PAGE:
But the order does not precisely define these "acts of international terrorism, or acts in preparation therefor." Conceivably, non-U.S. citizens who are protesting the U.S. war on Afghanistan, or demonstrating against the World Bank and IMF, or objecting to sanctions on Iraq could be labeled terrorists, since Bush may say he has "reason to believe" they are aiming to affect U.S. foreign policy in an adverse way. He has given himself the power to arbitrarily apprehend, try, convict, and execute any number of people.

And don't kid yourself: Convictions would be simple. Check it out: The Secretary of Defense gets to appoint the military commissioners who will act as the judges; he gets to establish "rules for the conduct of the proceedings," including "modes of proof." He also gets to establish the "qualifications of attorneys," which means the accused won't necessarily get to choose their own lawyers. The rules of evidence are twisted to allow the presiding officer at the trial to admit evidence that would "have probative value to a reasonable person." This could include hearsay evidence, or evidence that was acquired before defendants were read their rights (if there will be such a reading!), or even evidence that is obtained under duress or torture.

Conviction and sentencing do not require a unanimous finding by the military tribunal, but only "the concurrence of two-thirds of the members of the commission present at the time of the vote, a majority being present."

There appears to be no appeal process to any court in the United States-or the world, for that matter. "Military tribunals shall have exclusive jurisdiction with respect to offenses by the individual," the order states. "The individual shall not be privileged to seek any remedy or maintain any proceeding, directly or indirectly, or to have any such remedy or proceeding sought on the individual's behalf, in any court of the United States, or any State thereof, any court of any foreign nation, or any international tribunal."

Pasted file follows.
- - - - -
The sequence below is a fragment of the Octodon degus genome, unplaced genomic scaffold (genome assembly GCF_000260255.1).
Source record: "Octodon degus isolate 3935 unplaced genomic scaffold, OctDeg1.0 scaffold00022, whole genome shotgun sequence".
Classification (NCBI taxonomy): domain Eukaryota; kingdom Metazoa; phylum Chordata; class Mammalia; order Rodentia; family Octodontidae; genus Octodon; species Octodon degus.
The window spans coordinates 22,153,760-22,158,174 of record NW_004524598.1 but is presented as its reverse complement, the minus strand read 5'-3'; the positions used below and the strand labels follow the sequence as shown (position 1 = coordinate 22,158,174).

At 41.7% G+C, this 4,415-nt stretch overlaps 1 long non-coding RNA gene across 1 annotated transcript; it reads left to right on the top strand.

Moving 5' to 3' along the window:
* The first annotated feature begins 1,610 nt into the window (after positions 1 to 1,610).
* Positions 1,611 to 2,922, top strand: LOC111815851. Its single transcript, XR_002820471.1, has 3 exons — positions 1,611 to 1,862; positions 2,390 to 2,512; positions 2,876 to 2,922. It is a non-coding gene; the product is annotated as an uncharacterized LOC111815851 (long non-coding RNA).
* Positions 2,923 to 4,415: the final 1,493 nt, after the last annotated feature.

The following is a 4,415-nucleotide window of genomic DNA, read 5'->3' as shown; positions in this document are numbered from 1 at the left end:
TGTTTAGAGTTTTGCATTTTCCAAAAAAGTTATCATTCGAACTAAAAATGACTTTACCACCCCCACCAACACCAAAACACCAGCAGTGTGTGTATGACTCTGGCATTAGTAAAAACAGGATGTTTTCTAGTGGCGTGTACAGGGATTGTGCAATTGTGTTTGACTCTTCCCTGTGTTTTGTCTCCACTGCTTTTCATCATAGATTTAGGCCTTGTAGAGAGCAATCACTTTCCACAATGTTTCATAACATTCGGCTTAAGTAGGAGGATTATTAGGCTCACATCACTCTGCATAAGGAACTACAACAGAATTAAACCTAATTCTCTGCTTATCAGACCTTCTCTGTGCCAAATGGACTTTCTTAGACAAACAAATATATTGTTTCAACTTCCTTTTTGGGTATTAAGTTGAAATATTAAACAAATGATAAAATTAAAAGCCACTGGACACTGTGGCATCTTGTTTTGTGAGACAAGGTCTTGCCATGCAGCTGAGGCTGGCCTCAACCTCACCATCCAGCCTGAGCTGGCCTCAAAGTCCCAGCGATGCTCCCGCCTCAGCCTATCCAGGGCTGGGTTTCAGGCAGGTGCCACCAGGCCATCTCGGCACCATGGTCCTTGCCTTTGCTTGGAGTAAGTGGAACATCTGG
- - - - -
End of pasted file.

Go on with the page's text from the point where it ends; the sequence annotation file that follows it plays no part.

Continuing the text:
Oh, there is one possibility of appeal: to Bush or Donald Rumsfeld. "Submission of the record of the trial, including any conviction or sentence, for review and final decision by me or by the Secretary of Defense if so designated by me for that purpose," the order said. "Me" means Bush.

This is how Peru works, not the United States!

Amnesty International says this new order "violates fundamental principles of justice in any circumstances, including in times of war," and is contrary to the Geneva Convention.

Are we going to sit still for this? Evidently, a majority of the American people are ready to do just that: 64 percent favored military tribunals, and 68 percent favored the use of capital punishment in these military tribunals, according to a poll conducted by NPR, the Kaiser Family Foundation, and the Harvard Kennedy School.

That is one of the more depressing poll numbers to come down in a long time. Bad enough that Bush and his war effort garner near 90 percent approval ratings. But that 64 percent of Americans are perfectly willing to throw out the Constitution-now that sets you back.

As U.S. citizens, we must use our voices to protest. We still have the liberty to do so.

Democracy in America